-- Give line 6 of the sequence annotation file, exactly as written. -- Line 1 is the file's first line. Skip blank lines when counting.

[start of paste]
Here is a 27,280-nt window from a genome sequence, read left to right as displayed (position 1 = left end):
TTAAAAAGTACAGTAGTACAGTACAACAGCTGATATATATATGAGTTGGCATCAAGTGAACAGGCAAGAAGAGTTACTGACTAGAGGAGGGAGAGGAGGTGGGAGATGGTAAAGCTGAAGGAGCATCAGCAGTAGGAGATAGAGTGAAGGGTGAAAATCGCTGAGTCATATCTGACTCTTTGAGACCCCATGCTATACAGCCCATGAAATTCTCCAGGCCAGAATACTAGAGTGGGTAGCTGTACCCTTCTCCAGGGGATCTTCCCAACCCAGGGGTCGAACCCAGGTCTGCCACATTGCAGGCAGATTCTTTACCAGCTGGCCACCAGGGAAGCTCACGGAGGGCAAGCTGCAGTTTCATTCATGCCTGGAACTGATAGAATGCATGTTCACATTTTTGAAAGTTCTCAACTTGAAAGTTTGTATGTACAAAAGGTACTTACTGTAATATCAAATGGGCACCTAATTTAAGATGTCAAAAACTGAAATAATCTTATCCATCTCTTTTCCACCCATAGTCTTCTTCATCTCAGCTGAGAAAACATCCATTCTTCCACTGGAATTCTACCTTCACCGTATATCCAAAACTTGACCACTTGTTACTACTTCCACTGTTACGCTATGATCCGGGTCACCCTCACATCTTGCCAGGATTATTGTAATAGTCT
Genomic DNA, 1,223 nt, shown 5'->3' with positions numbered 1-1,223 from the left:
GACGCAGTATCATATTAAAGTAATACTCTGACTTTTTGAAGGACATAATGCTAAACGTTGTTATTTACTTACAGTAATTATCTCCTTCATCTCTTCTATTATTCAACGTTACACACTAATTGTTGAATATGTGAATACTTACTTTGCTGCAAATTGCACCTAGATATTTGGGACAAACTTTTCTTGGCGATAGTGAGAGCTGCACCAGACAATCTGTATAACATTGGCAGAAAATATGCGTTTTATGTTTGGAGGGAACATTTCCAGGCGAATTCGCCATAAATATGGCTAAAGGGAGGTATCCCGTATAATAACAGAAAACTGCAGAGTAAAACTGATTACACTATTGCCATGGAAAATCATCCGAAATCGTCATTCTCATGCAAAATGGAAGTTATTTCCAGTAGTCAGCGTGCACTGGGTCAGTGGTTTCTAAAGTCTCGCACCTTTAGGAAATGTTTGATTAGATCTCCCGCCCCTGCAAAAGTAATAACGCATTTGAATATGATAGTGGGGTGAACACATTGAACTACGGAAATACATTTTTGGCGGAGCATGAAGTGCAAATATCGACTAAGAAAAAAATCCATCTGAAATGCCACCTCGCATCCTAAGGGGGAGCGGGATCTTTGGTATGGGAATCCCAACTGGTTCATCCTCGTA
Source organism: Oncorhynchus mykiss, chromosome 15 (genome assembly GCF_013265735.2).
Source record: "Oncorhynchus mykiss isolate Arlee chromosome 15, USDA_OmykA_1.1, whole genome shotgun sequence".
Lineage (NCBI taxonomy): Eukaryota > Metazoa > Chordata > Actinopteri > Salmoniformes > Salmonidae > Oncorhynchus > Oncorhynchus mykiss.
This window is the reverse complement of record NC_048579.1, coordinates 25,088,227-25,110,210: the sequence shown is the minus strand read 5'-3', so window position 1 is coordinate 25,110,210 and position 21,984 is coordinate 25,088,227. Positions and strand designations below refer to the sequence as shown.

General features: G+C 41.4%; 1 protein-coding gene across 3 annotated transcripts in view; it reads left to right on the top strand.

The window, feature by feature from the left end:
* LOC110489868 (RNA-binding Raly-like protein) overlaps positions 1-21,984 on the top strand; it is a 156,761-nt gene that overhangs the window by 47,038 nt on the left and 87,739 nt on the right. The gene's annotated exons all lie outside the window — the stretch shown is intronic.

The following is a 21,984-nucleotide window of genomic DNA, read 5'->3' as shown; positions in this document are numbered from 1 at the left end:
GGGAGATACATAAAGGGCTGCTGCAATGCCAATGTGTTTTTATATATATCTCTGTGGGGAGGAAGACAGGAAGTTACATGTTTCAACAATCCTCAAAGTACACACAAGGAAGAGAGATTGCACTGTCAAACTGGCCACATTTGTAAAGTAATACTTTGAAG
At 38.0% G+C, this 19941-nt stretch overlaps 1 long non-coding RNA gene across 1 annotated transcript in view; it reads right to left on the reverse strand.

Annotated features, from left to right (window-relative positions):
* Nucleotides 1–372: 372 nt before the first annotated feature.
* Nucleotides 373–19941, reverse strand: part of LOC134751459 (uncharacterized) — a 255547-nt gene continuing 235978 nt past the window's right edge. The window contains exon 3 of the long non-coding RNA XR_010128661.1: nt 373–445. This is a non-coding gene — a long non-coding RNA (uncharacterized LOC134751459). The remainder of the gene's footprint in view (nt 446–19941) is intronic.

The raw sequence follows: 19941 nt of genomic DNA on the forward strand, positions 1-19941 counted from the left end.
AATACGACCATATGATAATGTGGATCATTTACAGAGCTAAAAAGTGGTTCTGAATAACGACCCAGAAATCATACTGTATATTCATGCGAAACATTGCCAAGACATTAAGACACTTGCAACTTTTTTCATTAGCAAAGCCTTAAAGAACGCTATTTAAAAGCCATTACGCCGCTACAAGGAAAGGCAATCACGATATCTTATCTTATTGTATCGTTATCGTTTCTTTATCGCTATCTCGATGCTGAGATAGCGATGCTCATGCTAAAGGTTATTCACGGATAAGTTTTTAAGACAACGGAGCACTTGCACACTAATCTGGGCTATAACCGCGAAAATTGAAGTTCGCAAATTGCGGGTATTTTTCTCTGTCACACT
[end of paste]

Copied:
Source record: "Oncorhynchus mykiss isolate Arlee chromosome 15, USDA_OmykA_1.1, whole genome shotgun sequence".